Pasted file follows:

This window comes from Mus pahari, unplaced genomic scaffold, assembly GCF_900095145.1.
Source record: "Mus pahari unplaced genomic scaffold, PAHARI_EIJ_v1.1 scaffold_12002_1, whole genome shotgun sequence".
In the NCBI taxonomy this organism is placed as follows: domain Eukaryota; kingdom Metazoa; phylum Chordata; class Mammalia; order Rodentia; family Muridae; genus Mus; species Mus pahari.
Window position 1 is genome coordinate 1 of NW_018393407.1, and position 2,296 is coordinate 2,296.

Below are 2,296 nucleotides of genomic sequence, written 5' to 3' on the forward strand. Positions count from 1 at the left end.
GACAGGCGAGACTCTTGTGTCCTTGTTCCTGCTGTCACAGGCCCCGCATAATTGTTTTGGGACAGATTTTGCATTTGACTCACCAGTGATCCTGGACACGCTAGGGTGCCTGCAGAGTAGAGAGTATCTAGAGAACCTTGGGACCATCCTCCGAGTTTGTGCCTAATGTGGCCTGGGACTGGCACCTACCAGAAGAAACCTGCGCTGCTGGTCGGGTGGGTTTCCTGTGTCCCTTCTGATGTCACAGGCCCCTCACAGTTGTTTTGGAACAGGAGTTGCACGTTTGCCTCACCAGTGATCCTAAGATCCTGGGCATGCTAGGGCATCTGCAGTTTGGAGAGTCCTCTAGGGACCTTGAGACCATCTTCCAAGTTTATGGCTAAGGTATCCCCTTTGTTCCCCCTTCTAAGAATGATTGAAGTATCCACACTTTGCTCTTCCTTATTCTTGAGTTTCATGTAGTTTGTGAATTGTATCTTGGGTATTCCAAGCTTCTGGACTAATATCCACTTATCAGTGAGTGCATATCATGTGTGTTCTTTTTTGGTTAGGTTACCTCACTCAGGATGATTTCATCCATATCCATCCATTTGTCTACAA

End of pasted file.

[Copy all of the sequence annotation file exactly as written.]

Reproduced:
This window comes from Mus pahari, unplaced genomic scaffold, assembly GCF_900095145.1.
Source record: "Mus pahari unplaced genomic scaffold, PAHARI_EIJ_v1.1 scaffold_12002_1, whole genome shotgun sequence".
In the NCBI taxonomy this organism is placed as follows: domain Eukaryota; kingdom Metazoa; phylum Chordata; class Mammalia; order Rodentia; family Muridae; genus Mus; species Mus pahari.
Window position 1 is genome coordinate 1 of NW_018393407.1, and position 2,296 is coordinate 2,296.

Below are 2,296 nucleotides of genomic sequence, written 5' to 3' on the forward strand. Positions count from 1 at the left end.
GACAGGCGAGACTCTTGTGTCCTTGTTCCTGCTGTCACAGGCCCCGCATAATTGTTTTGGGACAGATTTTGCATTTGACTCACCAGTGATCCTGGACACGCTAGGGTGCCTGCAGAGTAGAGAGTATCTAGAGAACCTTGGGACCATCCTCCGAGTTTGTGCCTAATGTGGCCTGGGACTGGCACCTACCAGAAGAAACCTGCGCTGCTGGTCGGGTGGGTTTCCTGTGTCCCTTCTGATGTCACAGGCCCCTCACAGTTGTTTTGGAACAGGAGTTGCACGTTTGCCTCACCAGTGATCCTAAGATCCTGGGCATGCTAGGGCATCTGCAGTTTGGAGAGTCCTCTAGGGACCTTGAGACCATCTTCCAAGTTTATGGCTAAGGTATCCCCTTTGTTCCCCCTTCTAAGAATGATTGAAGTATCCACACTTTGCTCTTCCTTATTCTTGAGTTTCATGTAGTTTGTGAATTGTATCTTGGGTATTCCAAGCTTCTGGACTAATATCCACTTATCAGTGAGTGCATATCATGTGTGTTCTTTTTTGGTTAGGTTACCTCACTCAGGATGATTTCATCCATATCCATCCATTTGTCTACAA